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- Error Reporting and Analysis 1
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- Medication Errors/Preventable Adverse Drug Events
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Journal Article > Study
Care homes' use of medicines study: prevalence, causes and potential harm of medication errors in care homes for older people.
Barber ND, Alldred DP, Raynor DK, et al. Qual Saf Health Care. 2009;18:341-346.
This study found a remarkably high incidence of medication errors—nearly two errors per patient—in skilled nursing facilities. Interviews with staff revealed several underlying factors: polypharmacy, overworked staff, poor communication between nursing home staff and physicians, lack of a culture of safety, and lack of reliable systems for medication ordering and administration. Recognition of the high potential for medication errors in nursing facilities has led to the development of toolkits for improving medication safety. A serious medication administration error at a nursing facility is discussed in this AHRQ WebM&M case commentary.
Crocker C. Nurs Times. 2009 Nov 24;105:12-15.
This article tracks the care of a United Kingdom National Health Service patient and identifies several areas for process improvement to ensure safe medication delivery.
Journal Article > Commentary
Trivedi A, Sharma S, Ajitsaria R, Davey NJ. Arch Dis Child Educ Pract Ed. 2019 May 9; [Epub ahead of print].
Medication reconciliation to ensure accuracy of patient medication lists has been difficult to implement. This project report describes an initiative to enhance the timeliness of medication reconciliation for pediatric inpatients. Use of Plan-Do-Study-Act cycles helped inform the evolution of the work. The authors emphasize the importance of engaging the entire care team as well as patients and families to enable completion of the process.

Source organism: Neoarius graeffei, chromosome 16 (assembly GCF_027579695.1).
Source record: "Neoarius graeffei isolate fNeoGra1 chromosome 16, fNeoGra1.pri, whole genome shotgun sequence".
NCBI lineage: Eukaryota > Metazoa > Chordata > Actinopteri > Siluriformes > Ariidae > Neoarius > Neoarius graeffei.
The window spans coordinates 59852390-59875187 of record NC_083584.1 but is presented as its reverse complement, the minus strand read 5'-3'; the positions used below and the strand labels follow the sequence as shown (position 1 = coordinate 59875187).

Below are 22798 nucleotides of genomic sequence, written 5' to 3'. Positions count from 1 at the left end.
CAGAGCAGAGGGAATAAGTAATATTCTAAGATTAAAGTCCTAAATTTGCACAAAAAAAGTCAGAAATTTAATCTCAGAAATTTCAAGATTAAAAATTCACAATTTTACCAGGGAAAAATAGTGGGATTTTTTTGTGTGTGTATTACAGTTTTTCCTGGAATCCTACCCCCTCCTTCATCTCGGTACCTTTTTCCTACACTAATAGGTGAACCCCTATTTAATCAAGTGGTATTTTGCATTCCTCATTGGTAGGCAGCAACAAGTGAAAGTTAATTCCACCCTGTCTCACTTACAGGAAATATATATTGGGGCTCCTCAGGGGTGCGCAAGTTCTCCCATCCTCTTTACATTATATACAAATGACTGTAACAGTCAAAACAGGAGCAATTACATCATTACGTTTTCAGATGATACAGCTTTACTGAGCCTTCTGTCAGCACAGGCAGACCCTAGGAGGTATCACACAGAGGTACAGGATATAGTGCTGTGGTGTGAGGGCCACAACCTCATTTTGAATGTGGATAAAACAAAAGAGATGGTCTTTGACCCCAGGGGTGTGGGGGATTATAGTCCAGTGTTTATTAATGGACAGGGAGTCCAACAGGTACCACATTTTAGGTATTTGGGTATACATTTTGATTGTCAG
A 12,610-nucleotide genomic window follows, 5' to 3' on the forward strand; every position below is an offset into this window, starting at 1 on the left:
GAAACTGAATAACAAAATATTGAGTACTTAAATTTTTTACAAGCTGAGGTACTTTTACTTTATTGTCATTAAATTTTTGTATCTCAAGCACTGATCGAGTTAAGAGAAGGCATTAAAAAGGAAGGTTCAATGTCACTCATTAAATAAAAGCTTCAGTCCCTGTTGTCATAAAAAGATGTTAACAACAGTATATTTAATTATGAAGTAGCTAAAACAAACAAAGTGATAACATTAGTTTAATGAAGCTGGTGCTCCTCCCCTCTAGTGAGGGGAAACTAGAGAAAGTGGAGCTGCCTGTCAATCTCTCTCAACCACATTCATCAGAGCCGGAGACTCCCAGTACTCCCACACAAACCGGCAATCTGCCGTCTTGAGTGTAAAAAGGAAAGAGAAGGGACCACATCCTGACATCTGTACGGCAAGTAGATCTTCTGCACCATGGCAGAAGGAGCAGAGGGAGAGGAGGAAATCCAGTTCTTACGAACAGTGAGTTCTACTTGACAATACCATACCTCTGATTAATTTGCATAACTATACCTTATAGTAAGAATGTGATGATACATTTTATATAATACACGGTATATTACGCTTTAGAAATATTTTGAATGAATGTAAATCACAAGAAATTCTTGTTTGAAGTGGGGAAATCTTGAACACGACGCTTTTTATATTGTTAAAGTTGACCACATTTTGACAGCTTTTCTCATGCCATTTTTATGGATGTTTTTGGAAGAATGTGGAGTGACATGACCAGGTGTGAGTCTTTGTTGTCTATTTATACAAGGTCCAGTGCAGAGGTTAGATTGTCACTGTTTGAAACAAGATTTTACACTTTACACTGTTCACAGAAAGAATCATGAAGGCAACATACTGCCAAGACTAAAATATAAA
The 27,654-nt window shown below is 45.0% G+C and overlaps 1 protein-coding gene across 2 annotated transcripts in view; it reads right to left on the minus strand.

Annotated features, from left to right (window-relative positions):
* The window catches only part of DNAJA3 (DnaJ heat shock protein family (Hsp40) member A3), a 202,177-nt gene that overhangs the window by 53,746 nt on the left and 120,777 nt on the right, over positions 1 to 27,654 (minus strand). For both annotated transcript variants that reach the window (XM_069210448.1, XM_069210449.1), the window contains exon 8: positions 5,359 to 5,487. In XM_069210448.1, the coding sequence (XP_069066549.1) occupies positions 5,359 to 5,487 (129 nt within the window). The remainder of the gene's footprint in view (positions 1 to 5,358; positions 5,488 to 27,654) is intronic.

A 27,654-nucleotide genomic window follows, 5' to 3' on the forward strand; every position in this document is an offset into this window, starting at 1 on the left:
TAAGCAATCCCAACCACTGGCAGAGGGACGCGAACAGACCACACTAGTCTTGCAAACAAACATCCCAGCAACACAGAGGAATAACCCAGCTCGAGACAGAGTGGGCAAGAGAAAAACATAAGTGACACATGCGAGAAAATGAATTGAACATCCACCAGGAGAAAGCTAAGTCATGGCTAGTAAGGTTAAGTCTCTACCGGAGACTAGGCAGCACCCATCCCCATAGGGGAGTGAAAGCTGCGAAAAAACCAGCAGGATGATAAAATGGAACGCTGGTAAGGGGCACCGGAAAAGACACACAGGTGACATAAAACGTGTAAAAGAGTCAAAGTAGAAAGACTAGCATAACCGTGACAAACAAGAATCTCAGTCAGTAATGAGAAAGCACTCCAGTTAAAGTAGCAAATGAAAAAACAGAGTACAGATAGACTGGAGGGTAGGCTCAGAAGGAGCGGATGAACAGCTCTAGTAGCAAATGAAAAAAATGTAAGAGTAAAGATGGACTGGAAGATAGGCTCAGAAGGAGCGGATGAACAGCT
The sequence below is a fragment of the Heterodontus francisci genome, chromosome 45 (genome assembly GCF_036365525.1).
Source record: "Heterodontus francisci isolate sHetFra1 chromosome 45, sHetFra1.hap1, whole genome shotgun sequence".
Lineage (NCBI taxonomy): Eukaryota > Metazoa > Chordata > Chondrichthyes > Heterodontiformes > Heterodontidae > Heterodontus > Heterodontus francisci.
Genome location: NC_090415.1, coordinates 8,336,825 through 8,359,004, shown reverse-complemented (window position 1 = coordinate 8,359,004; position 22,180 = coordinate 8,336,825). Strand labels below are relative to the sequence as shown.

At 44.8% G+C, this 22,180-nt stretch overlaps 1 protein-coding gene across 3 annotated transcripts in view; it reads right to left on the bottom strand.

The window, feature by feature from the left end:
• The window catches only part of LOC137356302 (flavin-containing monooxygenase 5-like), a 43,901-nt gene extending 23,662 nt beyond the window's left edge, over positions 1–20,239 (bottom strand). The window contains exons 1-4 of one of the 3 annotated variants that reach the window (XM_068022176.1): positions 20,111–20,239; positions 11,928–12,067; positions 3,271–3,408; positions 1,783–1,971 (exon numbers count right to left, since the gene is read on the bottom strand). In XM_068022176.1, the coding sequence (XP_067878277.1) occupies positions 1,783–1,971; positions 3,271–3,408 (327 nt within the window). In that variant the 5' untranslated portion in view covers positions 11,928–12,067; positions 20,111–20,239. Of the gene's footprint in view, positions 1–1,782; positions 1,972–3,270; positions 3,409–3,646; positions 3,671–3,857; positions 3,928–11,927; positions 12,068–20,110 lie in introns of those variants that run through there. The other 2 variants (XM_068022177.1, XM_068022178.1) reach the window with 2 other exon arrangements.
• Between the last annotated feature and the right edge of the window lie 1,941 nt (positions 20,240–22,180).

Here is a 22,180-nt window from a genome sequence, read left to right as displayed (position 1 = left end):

Journal Article > Study
Implementation and spread of a simple and effective way to improve the accuracy of medicines reconciliation on discharge: a hospital-based quality improvement project and success story.
Botros S, Dunn J. BMJ Open Qual. 2019;8:e000363.
A quality improvement program that used a paper-based reminder to encourage physicians to complete medication reconciliation and communicate medication changes to outpatient physicians effectively improved the accuracy of medication reconciliation at discharge in a Scottish teaching hospital's surgical ward. The intervention was successfully disseminated to other wards within the hospital.